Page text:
Tag Archives: Chiptune

10 Latin-American Artists Driving Chiptune’s Next Big Wave

chiptune-1244In today’s pop culture-obsessed world, most people are at least tangentially familiar with the nostalgic kitsch of chiptune, a colorful and whimsical universe of electronic music that has remained an underground niche throughout most of its brief history. Characterized by energetic, high-pitched melodies, chip music was born out of the Japanese video game boom of the 1970s, later becoming a DIY favorite at small demoscenes across Europe where hacking outdated tech evolved into a glitchy new art form. However, as chip music’s cultural significance has expanded globally, Latin America has remained largely omitted from the conversation, despite its chiptune scene’s wealth of perspectives and fusions. Continue reading

Chris Al3x’s “Sonicwave” is an Ode to Sega’s Iconic Video Game Mascot

Chris AI3x

For those who owned a Sega video game console in the ‘90s and early 2000s, there’s no more recognizable character than Sonic the Hedgehog. The speedy blue critter was something of a mascot for Sega at the time, and the popular series managed to capture gamers with its music as much as its gameplay. From the classic self-titled original to the Adventures series, each Sonic soundtrack pinpointed the essence of not only each character, but the different zones through which you played.

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Album of the Day: MASTER BOOT RECORD, “Direct Memory Access”

If Yngwie Malmsteen had grown up with computers instead of guitars, MASTER BOOT RECORD’s synthesis of chiptune and baroque metal might not be such a wonder. The mysterious solo Italian recording project—self-described as “100% Synthesized, 100% Dehumanized” on social media—shares the kind of chugging rhythms, blasting percussion, and precise arpeggios favored by the pioneering metal guitarist. But MASTER BOOT RECORD does all of that it minus guitars and plus a lot of 1s and 0s, adding a healthy diet of bleeps and bloops that will sound instantly familiar to students of 1970s and ‘80s arcade games. That combination—menacing metal and glittery game sounds—is something unique, similar to early Daft Punk’s marriage of vocoder, techno, and disco sounds. Continue reading

Colectivo Chipotle Brings the Mexican Chiptune Scene Together

Colectivo Chipotle

Chema64’s 2015 album Viziers is an unrelenting, video game-inspired assault of hyper-percussive blips, burps, explosions, and cheesy, retro, repetitive cranial misfirings. It’s like being trapped in Tron, if Tron were on fire. The opening track starts with a cascade of laser blasts before a jackhammer Atari march comes in. It keeps on like that for 35 minutes, without a break. It is brutal and ridiculous and glorious.

Chema64, aka Chema Padilla, is at the center of a small but inventive chiptune scene in Mexico. ‘Chiptune’ refers to music made through the manipulation of sound chips in early gaming systems—or, as Padilla puts it, “It’s like using a synthesizer, but instead of twiddling with knobs on a Korg, you use a Nintendo Game Boy from 1989.” It’s a time-intensive process. “Some songs flow very naturally in just, like, eight hours,” Padilla says, “and others take 16 hours to feel complete. And that’s counting only composing, not recording or mixing.”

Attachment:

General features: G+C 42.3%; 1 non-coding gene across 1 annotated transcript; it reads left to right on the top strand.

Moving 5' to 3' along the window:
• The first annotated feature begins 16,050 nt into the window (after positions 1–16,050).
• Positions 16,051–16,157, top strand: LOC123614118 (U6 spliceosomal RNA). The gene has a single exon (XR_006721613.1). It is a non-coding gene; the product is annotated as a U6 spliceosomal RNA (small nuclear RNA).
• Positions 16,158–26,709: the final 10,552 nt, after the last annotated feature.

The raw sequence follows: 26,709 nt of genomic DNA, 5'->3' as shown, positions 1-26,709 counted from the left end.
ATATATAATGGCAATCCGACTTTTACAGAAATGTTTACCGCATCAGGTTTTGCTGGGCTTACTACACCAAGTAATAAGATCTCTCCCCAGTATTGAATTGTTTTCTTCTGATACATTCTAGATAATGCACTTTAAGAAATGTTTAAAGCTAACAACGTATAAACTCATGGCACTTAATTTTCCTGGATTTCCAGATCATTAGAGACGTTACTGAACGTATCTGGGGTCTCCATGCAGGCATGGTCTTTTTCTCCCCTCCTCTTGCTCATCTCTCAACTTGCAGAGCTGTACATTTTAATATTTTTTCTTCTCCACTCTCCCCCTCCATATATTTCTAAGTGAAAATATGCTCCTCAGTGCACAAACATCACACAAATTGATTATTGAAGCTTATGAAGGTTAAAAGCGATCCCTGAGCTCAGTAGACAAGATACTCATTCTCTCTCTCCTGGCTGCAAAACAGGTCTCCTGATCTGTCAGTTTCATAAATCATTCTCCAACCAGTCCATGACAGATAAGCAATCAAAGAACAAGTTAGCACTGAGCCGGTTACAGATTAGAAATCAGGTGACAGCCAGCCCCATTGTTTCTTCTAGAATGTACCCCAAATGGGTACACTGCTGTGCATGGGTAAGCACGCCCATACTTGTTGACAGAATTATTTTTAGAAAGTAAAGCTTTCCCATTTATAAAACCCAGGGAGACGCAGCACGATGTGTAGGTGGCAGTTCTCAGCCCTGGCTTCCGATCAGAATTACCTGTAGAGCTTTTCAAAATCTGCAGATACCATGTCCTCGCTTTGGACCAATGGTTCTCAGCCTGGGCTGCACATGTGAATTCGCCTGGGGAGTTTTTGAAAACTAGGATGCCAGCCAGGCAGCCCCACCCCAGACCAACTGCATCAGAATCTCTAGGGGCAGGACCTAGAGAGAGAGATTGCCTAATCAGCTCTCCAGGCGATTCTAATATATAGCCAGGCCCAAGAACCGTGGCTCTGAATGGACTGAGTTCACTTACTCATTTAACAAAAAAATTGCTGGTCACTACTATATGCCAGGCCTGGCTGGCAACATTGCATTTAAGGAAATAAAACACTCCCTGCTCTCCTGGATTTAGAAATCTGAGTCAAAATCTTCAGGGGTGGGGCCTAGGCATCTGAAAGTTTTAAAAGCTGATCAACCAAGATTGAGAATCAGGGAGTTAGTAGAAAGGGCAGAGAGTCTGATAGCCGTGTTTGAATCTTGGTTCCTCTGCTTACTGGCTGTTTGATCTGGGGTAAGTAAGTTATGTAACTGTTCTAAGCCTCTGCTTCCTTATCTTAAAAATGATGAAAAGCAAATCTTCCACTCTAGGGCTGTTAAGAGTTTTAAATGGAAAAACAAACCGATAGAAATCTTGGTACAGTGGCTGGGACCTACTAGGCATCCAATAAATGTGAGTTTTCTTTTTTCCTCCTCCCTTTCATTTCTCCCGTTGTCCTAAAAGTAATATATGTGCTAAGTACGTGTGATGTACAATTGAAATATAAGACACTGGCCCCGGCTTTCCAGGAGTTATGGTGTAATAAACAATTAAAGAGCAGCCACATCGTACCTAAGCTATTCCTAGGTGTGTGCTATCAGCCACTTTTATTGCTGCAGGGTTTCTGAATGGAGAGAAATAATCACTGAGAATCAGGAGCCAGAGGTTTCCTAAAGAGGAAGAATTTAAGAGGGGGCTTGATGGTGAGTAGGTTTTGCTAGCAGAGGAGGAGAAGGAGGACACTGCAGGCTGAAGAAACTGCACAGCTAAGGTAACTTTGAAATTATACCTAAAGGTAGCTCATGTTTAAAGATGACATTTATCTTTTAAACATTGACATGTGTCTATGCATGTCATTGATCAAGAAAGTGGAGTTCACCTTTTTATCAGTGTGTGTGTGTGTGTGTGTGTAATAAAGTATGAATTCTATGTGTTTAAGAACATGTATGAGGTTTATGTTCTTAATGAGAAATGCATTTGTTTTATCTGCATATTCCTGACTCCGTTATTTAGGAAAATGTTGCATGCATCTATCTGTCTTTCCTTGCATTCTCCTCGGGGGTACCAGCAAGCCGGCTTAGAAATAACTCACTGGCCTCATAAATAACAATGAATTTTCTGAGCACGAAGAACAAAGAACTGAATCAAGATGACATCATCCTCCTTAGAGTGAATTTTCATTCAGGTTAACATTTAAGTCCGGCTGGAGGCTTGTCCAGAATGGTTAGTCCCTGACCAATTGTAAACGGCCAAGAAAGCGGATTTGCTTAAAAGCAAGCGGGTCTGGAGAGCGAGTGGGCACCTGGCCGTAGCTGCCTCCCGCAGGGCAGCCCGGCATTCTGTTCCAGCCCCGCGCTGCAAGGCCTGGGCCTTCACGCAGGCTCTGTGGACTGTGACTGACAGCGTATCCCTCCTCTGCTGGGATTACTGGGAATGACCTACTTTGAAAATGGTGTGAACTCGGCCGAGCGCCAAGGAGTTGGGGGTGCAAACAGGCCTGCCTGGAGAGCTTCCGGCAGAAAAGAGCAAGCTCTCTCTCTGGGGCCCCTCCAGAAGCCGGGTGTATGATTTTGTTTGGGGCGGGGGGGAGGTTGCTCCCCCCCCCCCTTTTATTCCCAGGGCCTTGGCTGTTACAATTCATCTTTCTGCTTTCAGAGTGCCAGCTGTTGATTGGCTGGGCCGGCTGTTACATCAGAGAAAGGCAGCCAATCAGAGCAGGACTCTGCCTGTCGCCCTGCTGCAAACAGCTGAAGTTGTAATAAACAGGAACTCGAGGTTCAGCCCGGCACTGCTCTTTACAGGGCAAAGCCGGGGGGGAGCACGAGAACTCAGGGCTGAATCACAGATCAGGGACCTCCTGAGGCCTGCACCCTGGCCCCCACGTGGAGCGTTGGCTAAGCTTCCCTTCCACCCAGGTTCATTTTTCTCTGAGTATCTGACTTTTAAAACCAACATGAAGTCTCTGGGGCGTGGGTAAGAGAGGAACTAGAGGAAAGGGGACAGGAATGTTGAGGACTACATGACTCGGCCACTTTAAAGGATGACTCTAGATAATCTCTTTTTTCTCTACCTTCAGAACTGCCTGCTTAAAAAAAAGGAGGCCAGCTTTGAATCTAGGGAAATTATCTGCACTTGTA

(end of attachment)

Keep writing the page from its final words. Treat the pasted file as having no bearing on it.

Chiptune, in one form or another, has been around for decades. Yellow Magic Orchestra’s 1978 self-titled debut used video game samples extensively, and provided something of a sonic blueprint for the chiptune sound. Video game music has occasionally gone mainstream, as on Kesha’s 2009 hit “Tik Tok,”  and there are some relatively well-known indie artists who work in the genre, such as the Los Angeles-based 8 Bit Weapon. But for the most part, the scene has remained a niche interest, a secret language in electronic tones decipherable only by those with the inner software to hear its particular arpeggiated runs.

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Master Boot Record Forges Metal and Chiptune Together

Master Boot Record

The only personal detail I know about the musician behind Master Boot Record, a project that fuses the lo-fi sounds of chiptune with the intensity and instrumentation of metal, is that he’s Italian. He may or may not have also been involved in the European Demoscene—an internet subculture priding itself on bringing art and creativity to cracked and pirated software—and he definitely knows his old-school video games. This mystery man’s output as Master Boot Record relies on more than a few conceptual gimmicks (songs have titles like “CONFIG.SYS” and “FILES=666”) and something mysterious called spellware, but the musicianship is real. MBR’s songs pummel and soar, taking sonic hints from industrial artists from the ’80s, contemporary black metal, and console gaming’s most intense boss battles. The new EP, C:\>COPY *.* A: /V, is pretty glorious—doubling down on spiraling synths and neoclassical song construction. The man behind MBR explained it to us using references to various internet subcultures and Norse mythology, which is all part of the fun of decoding and decrypting MBR.

You have thus far kept your anonymity online. Is that something you’re having fun with, or is it a vital part of your approach for this project? Can you explain?